XSQW6Hkm.jpg

Before adding the brass barrel, I tested the blaster, and I found that every dart came out whirly-birding. This means the canted flywheels are doing their job. After adding the barrel, and based on indoor testing, the darts seem to come out fairly straight. On the other hand, I had a few misfires and some chewed up darts, especially if I try to shoot fast.

iTPTJ7Tm.jpg

I strongly suspect my barrel is part of the problem. Too bad I already glued it in place.

3cq9Qgum.jpg

Since I have never cut brass before, it took some experimentation to find a way to cut out the holes for the flywheels. Using a dremel, here is what eventually worked for me. First I used the black disk attachment to cut a slot in the brass, and then I used a 1/8" drill bit to cut sideways. Too bad I didn't know it would leave rough edges inside. What would be a better way to cut holes in brass?

Regarding the design, I think there are still a couple of issues to work out. In particular, when I make space for the flywheels, it seems to cut slightly into the walls. I would be interested in sharing my design files, which I created with OpenSCAD. What would be the easiest way to do that?

Attached File  stryfe_fwc_5deg_version_0.stl   4.17MB   89 downloads

Attached File  stryfe_fwc_5deg_barrel_template_version_0.stl   1.2MB   64 downloads
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#12 DjOnslaught

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Posted 15 August 2016 - 03:15 AM

If I'm not mistaken you should have only used the brass at the ejection site of the dart out of the flywheels, not threw the entire length of the cage.
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#13 CaptainSlug

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Posted 15 August 2016 - 07:26 AM

You just need to use a rat-tail or round needle file to clean the cut edges of the brass before assembly.


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#14 MAV13

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Posted 15 August 2016 - 06:50 PM

Any way I could get a look at the project files for the cage? I'd love to move the screw ports around and adjust it to fit in my Desolator.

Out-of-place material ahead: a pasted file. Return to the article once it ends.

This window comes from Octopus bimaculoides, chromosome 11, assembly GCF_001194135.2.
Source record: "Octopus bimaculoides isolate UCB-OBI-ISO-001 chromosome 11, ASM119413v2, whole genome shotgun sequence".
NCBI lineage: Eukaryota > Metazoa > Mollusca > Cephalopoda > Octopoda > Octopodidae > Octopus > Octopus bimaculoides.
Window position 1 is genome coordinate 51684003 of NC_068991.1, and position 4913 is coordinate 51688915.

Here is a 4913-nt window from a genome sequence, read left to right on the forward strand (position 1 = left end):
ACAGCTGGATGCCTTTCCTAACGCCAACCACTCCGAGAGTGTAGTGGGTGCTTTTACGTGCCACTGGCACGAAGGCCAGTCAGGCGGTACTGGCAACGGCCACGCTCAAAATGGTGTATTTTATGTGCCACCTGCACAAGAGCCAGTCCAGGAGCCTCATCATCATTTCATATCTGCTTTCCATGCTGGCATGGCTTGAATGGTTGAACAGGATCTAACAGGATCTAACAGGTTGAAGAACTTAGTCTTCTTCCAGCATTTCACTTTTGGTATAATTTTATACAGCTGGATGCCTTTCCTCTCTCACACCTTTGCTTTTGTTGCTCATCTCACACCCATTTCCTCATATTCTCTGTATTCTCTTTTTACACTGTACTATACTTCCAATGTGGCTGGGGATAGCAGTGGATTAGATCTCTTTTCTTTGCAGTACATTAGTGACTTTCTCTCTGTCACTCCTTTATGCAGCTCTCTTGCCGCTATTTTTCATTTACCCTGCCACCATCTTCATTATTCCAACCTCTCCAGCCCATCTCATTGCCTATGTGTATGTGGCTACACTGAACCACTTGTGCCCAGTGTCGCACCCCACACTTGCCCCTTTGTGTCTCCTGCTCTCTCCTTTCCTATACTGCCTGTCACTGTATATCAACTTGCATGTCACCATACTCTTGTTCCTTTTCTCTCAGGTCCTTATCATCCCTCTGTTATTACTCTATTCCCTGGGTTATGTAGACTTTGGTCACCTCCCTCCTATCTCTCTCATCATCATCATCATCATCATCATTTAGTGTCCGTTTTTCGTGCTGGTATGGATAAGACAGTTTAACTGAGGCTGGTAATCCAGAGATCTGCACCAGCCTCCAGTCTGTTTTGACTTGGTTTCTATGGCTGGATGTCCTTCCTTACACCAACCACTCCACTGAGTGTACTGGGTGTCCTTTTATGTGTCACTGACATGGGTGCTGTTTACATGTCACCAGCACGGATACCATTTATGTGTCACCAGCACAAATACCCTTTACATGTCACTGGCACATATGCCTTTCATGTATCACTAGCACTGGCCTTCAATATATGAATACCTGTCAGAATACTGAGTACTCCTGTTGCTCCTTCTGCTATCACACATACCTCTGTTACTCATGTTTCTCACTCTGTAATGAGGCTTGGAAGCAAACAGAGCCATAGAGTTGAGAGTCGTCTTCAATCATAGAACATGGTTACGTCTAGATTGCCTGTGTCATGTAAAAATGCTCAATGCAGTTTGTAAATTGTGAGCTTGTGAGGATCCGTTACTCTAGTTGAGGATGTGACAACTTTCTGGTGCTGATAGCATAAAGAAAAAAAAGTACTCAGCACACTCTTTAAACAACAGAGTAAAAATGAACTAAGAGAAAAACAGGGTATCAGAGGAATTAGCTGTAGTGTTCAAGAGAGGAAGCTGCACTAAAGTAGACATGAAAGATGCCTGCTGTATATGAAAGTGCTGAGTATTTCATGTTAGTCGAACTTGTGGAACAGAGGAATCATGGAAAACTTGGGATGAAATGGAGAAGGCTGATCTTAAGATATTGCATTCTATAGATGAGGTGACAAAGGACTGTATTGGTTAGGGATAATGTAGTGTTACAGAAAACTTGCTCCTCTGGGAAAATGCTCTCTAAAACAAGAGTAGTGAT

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#15 oddron

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Posted 15 August 2016 - 10:13 PM

Any way I could get a look at the project files for the cage? I'd love to move the screw ports around and adjust it to fit in my Desolator.

 
I guess the easiest way would be to put the OpenSCAD design files on GitHub.  Keep in mind, this is very much a work in progress.  Good luck!
 
https://github.com/o...n/flywheel-cage


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#16 MAV13

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Posted 15 August 2016 - 11:14 PM

Wow, as someone with a computer science background, OpenSCAD is a revelation. I've been able to make any adjustment I can think of in a matter of seconds having never used it before. Thanks a ton!


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#17 oddron

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Posted 16 August 2016 - 06:41 PM

Wow, as someone with a computer science background, OpenSCAD is a revelation. I've been able to make any adjustment I can think of in a matter of seconds having never used it before. Thanks a ton!

You're very welcome!  I remember about a year or two ago I looked at a long list of CAD software and tried to pick out the "best" one.  I have chosen wisely.

 

It looks like I'll only be able to work on the design on the weekends, so I will be curious to find out how other people improve it.
 
MAV and DjOnslaught, I wonder when the next war in Maryland will be. Baltimore, NYC, the NJ shore, and York, PA are all within a 2 hour drive from Trevose, PA.


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#18 Montymarks

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Posted 16 August 2016 - 07:00 PM

Springers? Anyone? Firestrikes and Crossbows? Anyone?

But seriously, that is awsome. I would have no clue where to start with making one of them for myself.